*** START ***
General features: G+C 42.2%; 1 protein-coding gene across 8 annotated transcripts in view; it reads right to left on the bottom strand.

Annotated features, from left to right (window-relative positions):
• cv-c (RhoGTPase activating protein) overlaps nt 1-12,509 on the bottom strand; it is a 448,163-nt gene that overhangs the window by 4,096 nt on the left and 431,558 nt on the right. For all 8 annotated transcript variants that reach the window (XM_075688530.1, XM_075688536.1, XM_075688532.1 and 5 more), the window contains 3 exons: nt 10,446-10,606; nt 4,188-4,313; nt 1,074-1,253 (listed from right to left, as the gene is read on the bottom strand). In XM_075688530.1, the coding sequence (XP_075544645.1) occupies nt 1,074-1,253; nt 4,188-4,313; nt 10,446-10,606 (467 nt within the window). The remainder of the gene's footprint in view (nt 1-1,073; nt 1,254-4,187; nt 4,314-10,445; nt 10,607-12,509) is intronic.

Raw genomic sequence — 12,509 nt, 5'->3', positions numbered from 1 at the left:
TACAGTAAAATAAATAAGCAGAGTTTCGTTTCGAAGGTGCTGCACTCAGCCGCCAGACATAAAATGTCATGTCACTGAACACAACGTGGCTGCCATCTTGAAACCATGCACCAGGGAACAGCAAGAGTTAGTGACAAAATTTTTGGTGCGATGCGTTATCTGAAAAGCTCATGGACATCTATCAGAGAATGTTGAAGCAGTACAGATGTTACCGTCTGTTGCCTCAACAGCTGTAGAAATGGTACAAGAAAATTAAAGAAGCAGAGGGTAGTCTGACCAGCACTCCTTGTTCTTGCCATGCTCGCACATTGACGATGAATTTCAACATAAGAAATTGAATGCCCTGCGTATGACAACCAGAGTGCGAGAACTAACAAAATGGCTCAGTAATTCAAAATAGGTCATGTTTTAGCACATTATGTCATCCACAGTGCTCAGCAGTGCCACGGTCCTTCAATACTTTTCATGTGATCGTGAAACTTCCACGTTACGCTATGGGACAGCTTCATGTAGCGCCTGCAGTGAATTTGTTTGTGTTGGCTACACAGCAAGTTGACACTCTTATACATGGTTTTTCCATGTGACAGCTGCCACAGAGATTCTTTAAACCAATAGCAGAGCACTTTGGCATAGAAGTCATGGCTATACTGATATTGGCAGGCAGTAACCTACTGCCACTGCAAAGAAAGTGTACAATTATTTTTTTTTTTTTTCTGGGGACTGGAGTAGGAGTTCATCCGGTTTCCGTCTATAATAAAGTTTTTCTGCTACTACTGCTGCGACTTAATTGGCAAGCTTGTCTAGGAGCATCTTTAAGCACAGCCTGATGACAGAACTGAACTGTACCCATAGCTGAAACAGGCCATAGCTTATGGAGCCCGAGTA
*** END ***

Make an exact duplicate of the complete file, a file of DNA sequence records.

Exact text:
General features: G+C 42.2%; 1 protein-coding gene across 8 annotated transcripts in view; it reads right to left on the bottom strand.

Annotated features, from left to right (window-relative positions):
• cv-c (RhoGTPase activating protein) overlaps nt 1-12,509 on the bottom strand; it is a 448,163-nt gene that overhangs the window by 4,096 nt on the left and 431,558 nt on the right. For all 8 annotated transcript variants that reach the window (XM_075688530.1, XM_075688536.1, XM_075688532.1 and 5 more), the window contains 3 exons: nt 10,446-10,606; nt 4,188-4,313; nt 1,074-1,253 (listed from right to left, as the gene is read on the bottom strand). In XM_075688530.1, the coding sequence (XP_075544645.1) occupies nt 1,074-1,253; nt 4,188-4,313; nt 10,446-10,606 (467 nt within the window). The remainder of the gene's footprint in view (nt 1-1,073; nt 1,254-4,187; nt 4,314-10,445; nt 10,607-12,509) is intronic.

Raw genomic sequence — 12,509 nt, 5'->3', positions numbered from 1 at the left:
TACAGTAAAATAAATAAGCAGAGTTTCGTTTCGAAGGTGCTGCACTCAGCCGCCAGACATAAAATGTCATGTCACTGAACACAACGTGGCTGCCATCTTGAAACCATGCACCAGGGAACAGCAAGAGTTAGTGACAAAATTTTTGGTGCGATGCGTTATCTGAAAAGCTCATGGACATCTATCAGAGAATGTTGAAGCAGTACAGATGTTACCGTCTGTTGCCTCAACAGCTGTAGAAATGGTACAAGAAAATTAAAGAAGCAGAGGGTAGTCTGACCAGCACTCCTTGTTCTTGCCATGCTCGCACATTGACGATGAATTTCAACATAAGAAATTGAATGCCCTGCGTATGACAACCAGAGTGCGAGAACTAACAAAATGGCTCAGTAATTCAAAATAGGTCATGTTTTAGCACATTATGTCATCCACAGTGCTCAGCAGTGCCACGGTCCTTCAATACTTTTCATGTGATCGTGAAACTTCCACGTTACGCTATGGGACAGCTTCATGTAGCGCCTGCAGTGAATTTGTTTGTGTTGGCTACACAGCAAGTTGACACTCTTATACATGGTTTTTCCATGTGACAGCTGCCACAGAGATTCTTTAAACCAATAGCAGAGCACTTTGGCATAGAAGTCATGGCTATACTGATATTGGCAGGCAGTAACCTACTGCCACTGCAAAGAAAGTGTACAATTATTTTTTTTTTTTTTCTGGGGACTGGAGTAGGAGTTCATCCGGTTTCCGTCTATAATAAAGTTTTTCTGCTACTACTGCTGCGACTTAATTGGCAAGCTTGTCTAGGAGCATCTTTAAGCACAGCCTGATGACAGAACTGAACTGTACCCATAGCTGAAACAGGCCATAGCTTATGGAGCCCGAGTA